The current house sits on what is believed to be the site of the original Henry F. Brown farmhouse. Brown, a Minneapolis lumber baron, established the Browndale Farm in the area. He also owned the Edina Mill for a time and is credited with advocating for the town being named "Edina."
Browndale Avenue is named for the farm and follows an old farm path.
In 1922 Samuel Thorpe purchased the Browndale Farm as a key piece of creating the Country Club District, which is now on the National Register of Historic Places.
The current English Tudor Revival home was constructed during the Great Depression. Its basement served as an early gathering space for the community. St. Stephen’s Episcopal Church was started in the basement and its first pancake breakfast was served there. The church soon moved into its own building at 4439 W. 50th St.
The first owners, the Potter family, had 10 children. Julie and Doug Baker purchased the home in 2015, becoming the sixth owners.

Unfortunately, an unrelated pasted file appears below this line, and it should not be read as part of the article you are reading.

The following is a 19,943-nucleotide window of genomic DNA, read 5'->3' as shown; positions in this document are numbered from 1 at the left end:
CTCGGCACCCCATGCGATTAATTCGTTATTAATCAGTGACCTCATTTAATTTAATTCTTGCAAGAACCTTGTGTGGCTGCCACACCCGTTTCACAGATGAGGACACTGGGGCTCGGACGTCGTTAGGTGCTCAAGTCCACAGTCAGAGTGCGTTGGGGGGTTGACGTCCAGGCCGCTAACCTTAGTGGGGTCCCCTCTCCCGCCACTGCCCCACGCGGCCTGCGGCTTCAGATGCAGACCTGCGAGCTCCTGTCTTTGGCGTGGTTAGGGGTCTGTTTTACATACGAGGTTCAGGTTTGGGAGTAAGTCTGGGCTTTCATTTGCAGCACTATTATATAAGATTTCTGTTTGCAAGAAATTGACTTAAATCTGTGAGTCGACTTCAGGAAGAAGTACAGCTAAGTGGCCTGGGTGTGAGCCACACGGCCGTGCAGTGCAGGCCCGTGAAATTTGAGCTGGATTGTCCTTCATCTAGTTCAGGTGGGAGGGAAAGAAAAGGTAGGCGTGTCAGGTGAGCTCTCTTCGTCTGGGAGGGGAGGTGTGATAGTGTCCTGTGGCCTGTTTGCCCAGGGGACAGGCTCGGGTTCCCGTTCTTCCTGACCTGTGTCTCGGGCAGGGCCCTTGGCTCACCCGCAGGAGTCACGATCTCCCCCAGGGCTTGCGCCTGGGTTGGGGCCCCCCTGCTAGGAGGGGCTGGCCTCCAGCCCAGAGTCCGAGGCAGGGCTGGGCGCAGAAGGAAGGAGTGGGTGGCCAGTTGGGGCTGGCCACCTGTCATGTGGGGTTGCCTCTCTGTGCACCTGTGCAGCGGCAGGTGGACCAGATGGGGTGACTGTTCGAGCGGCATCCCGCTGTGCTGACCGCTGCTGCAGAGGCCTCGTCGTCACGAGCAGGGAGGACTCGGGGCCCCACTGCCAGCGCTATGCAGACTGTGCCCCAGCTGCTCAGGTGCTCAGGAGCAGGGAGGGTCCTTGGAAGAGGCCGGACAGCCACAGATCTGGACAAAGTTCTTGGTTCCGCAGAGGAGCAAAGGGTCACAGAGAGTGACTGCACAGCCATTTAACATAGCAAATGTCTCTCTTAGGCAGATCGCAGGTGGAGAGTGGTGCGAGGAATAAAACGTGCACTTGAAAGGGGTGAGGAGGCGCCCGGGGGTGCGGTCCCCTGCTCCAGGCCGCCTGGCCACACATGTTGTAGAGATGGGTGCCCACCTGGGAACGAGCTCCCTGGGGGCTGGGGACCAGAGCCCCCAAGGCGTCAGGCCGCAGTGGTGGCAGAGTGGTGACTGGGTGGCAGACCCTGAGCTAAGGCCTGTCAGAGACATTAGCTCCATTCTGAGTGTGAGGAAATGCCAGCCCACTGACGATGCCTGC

An extensive remodel to expand and modernize the living spaces while preserving the house’s architectural elements began in 2016. Rehkamp Larson Architects and Dovetail Renovation led a team of designers, builders and artisans to carefully update the home.
The main gable and bay windows were kept intact. The two-story addition features the half-timbering that gives the Tudor its classic look. Existing round-arch in-swing casement windows were preserved and restored while additional ones were replicated to add light and character.
The garage doors had been on the front of the home, an exception to Country Club District standards allowed at construction due to the home’s proximity to Minnehaha Creek. With modern techniques available to protect the creek and the property, the garage doors were moved to the side. That enabled the brick and stone of the house’s front side to be replicated across the garage front.
The back of the house faces Minnehaha Creek and did not feature the architectural details of the home’s front. It had some windows but was rather plain compared to the rest of the house. Along with an expansion to the living space along the back of the house, many large windows were added for excellent views of the creek. The half-timbering and details on the front of the house were replicated on the back, wrapping the home in a single signature style.